It's one of the worst kept secrets in baseball that Jason Hammel probably won't be pitching in North Side of Chicago for much longer. The 31-year-old signed a one-year, $6-million deal with the Cubs this offseason, hoping to make him this year's Scott Feldman, whom they turned into Jake Arrieta and Pedro Strop at last year's trade deadline. If Hammel keeps pitching as well as he has thus far, the Cubs could get more than what Feldman brought them a year ago.
Though Hammel got roughed up by the Pirates on Wednesday, he's still enjoying the best season of his career. In 83 1/3 innings covering 13 starts, he has a 2.81 ERA, 3.02 FIP, 0.98 WHIP and 76 strikeouts against 18 unintentional walks. The 17.7-percentage-point difference between his 23.2-percent strikeout rate and 5.5-percent walk rate ranks 16th in the majors. He also has limited the damage by surrendering just six home runs.
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Before handicapping if Hammel can keep up his success over the course of the entire season, it would help to explore just what he's doing that is driving his 2014 breakout. His recent start against the Marlins is a great place to start.
Hammel struck out eight in seven scoreless innings, allowing six hits and one walk. Five of those eight strikeouts came on the slider, which has been a dominant pitch for Hammel this year. He has thrown it 30.9 percent of the time and, according to Fangraphs, it rates as the sixth-best slider in the majors this year having saved Hammel 1.94 runs per 100 times thrown. The mighty Giancarlo Stanton appears in the above video twice. The first time he flails helplessly at the slider for strike three, and the second time he taps it back to the mound, where Hammel fielded it and began a 1-4-3 double play.
Digging deeper into Hammel's slider, we can see why it has been especially effective this season. According to movement data from Brooks Baseball, Hammel's slider has had its most downward vertical movement this season. Given that his slider, as evidenced in his outing against the Marlins, is more dependent on vertical break than horizontal break, this is a very good development.
Overall, Hammel's slider has an 18.8-percent swinging-strike rate. Isolating for only sliders that opposing hitters have offered at, his whiff rate jumps to 41.7 percent, which is the ninth highest in the majors according to Baseball Prospectus. Below is a table with results and averages hitters have amassed against each of Hammel's pitches this year. Again, we see the effectiveness of the slider, here, as hitters have managed just a .152 batting average and a .217 slugging percentage.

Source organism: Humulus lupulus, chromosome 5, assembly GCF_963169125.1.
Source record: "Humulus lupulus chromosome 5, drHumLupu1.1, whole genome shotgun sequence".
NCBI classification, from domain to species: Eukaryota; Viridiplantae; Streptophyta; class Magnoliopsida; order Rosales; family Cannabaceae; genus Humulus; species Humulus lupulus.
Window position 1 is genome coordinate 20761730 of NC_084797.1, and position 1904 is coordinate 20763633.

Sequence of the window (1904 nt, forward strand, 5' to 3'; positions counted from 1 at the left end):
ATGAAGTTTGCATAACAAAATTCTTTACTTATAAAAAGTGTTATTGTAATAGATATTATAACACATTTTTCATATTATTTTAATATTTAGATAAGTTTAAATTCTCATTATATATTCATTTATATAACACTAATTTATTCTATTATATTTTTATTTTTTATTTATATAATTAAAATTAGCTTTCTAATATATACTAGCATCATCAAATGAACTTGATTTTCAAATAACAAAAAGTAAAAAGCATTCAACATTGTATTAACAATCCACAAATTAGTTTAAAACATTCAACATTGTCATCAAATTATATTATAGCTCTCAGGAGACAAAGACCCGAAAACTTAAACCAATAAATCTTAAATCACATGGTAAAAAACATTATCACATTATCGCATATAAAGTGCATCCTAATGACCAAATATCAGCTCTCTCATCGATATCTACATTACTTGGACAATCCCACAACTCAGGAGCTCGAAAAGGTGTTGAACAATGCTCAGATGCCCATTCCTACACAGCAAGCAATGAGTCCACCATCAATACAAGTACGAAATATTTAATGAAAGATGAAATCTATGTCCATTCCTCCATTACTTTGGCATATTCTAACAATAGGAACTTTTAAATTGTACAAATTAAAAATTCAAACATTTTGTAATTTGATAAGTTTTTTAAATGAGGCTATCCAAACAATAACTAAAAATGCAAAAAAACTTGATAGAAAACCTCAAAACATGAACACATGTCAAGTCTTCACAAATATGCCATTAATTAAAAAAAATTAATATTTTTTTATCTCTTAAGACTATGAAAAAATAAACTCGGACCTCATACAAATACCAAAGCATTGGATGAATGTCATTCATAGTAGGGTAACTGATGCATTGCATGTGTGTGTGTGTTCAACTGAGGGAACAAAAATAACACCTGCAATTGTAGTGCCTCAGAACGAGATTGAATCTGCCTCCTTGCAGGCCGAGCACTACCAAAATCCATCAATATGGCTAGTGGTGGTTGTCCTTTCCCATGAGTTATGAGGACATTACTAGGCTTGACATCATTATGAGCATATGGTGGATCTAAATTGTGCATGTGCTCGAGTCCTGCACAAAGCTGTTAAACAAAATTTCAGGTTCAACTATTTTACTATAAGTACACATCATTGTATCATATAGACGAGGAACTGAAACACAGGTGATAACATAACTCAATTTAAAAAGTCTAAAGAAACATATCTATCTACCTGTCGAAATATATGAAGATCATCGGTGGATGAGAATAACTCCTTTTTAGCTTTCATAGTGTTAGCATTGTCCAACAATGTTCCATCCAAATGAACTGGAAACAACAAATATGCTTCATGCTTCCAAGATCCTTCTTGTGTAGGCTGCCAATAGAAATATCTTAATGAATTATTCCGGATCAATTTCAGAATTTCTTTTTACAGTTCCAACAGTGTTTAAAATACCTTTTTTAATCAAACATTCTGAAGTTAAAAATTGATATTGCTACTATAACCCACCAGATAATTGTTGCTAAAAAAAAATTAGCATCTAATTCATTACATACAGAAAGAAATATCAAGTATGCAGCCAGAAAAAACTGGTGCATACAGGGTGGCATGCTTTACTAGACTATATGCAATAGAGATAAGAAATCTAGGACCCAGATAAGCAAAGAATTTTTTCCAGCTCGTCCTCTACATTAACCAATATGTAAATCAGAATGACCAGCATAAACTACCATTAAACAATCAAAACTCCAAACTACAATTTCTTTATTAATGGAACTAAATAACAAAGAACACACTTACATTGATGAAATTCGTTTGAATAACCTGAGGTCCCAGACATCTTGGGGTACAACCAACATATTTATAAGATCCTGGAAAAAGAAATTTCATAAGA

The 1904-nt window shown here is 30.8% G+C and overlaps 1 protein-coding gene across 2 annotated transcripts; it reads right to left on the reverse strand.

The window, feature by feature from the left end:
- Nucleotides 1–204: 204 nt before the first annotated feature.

The next table shows what sort of batted-ball outcome occurs when a hitter swings at Hammel's slider. In addition to whiffing 41.7 percent of the time, they foul it off 24.4 percent of the time. That means they put it in play only about one-third of the time that they swing at it. As the table shows, rarely do they do so with any sort of authority.
Hammel's ground-ball rate on his slider is just shy of 50 percent, and his popup rate is nearly nine percent. Hitters have managed a 19.3-percent line-drive rate against the slider, but that translates to about 12 percent of swings. Any pitcher can live with that total. But even with all the data above, perhaps the best illustration of how good Hammel's slider has been is the final chart below, which is a heat map of the where in or out of the zone he has thrown the pitch this year.
See that box in the bottom right corner, which is down and away to righties and down and in to lefties. Nearly 30 percent of Hammel's sliders have gone to that box, which is exactly where a pitcher wants it when it's a put-away pitch. Not only has the pitch been filthy, Hammel's command of it has been superb.
So it's clear that Hammel's slider is driving his big year. The question before fantasy owners is whether or not Hammel can keep this up. In 2012 while still with the Orioles, Hammel posted a 3.43 ERA, 3.29 FIP, 1.24 WHIP and 113 strikeouts in 118 innings. That season, he saved 1.34 runs per 100 sliders thrown, which was his career high before this season. It's not unprecedented for him to have a high level of success thanks to an effective slider.
At the same time, Hammel's .234 BABIP suggests he has been a bit fortunate this season. His overall line-drive rate is 20.2 percent, while his ground-ball rate is down at 39.9 percent. The slider has been quite effective, but his other offerings have left a bit to be desired. Should the Cubs deal Hammel to an American League team, his stock would certainly take a hit by virtue of losing a handful of pitcher plate appearances each game. Even if he remains in the NL, it's hard to imagine him keeping up this level of production. A 31-year-old pitcher rarely changes his stripes.